Efficient evaporation is the key to a cool coach.
By Bill Hendrix, F761S
There are only a few things that should be done to maintain the efficiency of today’s RV air conditioner, but those few things are very important. However, before delving into maintenance, it might help to understand the mechanics of the air conditioner’s operation.
In order to produce a dramatic temperature change, the air conditioner takes advantage of a principle of physics: when a liquid evaporates, a significant temperature drop occurs. You can experience this simply by waving a damp cloth in warm summer air and pressing it against your face. This delightful cooling effect is created by evaporation of the water.
The air conditioner compresses the Freon refrigerant; the Freon becomes hot, and it is then circulated through a high-pressure condenser coil (see illustration). A fan blows away the heat, and the now liquid refrigerant is circulated through a restrictor to the evaporator coil. When the liquid Freon passes through the restrictor (either an expansion valve or capillary tubes), it is allowed to evaporate into the larger chamber of the evaporator, which lowers its pressure.
To understand refrigeration and air-conditioning systems, we must recognize that there is no such thing as “cold.” Cold is an adjective describing a noun “” a cold drink, a cold breeze, etc. Heat is a noun, and it is heat we must deal with by absorbing it into a medium and moving it to another location. Heat is absorbed from the air by the evaporator, moved to the condenser via the Freon, and then discharged by exchange into the outside air.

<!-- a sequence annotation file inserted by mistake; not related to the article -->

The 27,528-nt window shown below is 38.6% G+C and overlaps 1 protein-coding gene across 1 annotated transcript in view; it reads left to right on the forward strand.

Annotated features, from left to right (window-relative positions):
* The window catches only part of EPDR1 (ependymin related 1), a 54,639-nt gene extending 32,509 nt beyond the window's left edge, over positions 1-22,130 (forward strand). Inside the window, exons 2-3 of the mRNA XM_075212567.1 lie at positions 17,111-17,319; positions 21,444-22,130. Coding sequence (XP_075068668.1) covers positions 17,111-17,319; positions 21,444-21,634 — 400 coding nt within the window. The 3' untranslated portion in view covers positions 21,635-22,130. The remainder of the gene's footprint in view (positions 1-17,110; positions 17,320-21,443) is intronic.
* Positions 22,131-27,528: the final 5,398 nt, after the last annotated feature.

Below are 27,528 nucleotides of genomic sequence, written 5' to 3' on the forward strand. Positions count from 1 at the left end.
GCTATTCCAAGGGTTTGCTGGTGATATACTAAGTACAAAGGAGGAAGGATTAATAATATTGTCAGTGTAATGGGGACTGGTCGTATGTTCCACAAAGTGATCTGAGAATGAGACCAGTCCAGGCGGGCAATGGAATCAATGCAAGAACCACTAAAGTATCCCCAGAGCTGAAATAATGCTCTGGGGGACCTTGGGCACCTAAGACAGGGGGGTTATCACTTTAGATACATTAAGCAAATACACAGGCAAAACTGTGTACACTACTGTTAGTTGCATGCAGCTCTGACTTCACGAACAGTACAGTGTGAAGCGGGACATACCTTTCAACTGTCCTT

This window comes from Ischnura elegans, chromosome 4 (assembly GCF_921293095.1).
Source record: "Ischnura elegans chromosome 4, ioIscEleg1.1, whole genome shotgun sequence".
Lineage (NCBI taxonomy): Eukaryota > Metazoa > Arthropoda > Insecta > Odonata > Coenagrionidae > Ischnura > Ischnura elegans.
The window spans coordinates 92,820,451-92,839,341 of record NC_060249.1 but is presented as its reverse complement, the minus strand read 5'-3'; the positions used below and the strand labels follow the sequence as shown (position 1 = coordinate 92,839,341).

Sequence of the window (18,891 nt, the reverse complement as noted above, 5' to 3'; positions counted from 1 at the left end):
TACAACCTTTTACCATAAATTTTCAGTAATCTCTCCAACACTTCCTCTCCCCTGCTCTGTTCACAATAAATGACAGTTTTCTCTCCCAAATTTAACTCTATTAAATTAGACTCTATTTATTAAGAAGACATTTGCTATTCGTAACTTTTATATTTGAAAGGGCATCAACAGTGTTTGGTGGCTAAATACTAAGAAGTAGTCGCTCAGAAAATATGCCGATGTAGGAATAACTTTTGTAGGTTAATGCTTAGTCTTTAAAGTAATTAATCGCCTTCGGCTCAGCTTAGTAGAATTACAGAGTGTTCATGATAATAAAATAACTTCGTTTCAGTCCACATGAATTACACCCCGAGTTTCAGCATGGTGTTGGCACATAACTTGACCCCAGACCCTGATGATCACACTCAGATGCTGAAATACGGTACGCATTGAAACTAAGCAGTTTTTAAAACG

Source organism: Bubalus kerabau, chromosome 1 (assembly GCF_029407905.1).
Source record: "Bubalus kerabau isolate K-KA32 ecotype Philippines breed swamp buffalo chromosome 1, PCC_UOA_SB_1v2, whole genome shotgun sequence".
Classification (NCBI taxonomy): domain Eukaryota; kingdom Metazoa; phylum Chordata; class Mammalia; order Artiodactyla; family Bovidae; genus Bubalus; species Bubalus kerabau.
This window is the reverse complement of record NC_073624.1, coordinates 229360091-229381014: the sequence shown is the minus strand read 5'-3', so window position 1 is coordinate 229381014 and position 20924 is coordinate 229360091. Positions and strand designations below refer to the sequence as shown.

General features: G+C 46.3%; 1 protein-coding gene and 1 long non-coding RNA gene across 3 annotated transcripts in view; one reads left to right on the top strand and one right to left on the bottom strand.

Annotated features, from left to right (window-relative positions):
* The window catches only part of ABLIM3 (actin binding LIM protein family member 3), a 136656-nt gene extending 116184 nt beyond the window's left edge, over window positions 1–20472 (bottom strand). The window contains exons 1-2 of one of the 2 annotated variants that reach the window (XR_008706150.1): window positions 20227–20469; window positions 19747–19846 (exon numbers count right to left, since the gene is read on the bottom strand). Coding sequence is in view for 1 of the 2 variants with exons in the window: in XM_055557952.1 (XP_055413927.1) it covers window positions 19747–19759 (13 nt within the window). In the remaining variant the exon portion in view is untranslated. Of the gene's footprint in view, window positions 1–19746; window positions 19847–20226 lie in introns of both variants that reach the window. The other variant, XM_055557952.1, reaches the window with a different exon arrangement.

Different liquids have varying rates of evaporation. Most sealed-system air conditioners today use R-22 Freon, because its high rate of evaporation gives an excellent temperature drop. When the Freon returns to a gas, the evaporator gets colder, and a fan circulates that colder air throughout the living compartment. The spent gas is then routed back through the compressor to repeat the process.
The sizes of the compressor, the condenser, and the evaporator are engineered to produce a specific effect with the designed airflow, which is to give the circulating air a 20-degree-Fahrenheit temperature drop, at 50 percent humidity, as it flows through the evaporator coil. (Some marine systems are designed for a 16-degree-Fahrenheit drop, as they normally are used in higher humidity.) This means that if your coach is 100 degrees on the inside, you can initially expect only 80-degree air out of the registers until the temperature is gradually lowered to the thermostat setting.
The 20-degree-Fahrenheit temperature drop for roof-mounted air conditioners is a design criterion; however, this number may vary slightly with identical units, simply because of the manufacturing tolerances of components. The higher the humidity, the lower this number will be, since that cold water condensation from the evaporator coil is stealing some cooling effect that would otherwise be available to the living compartment.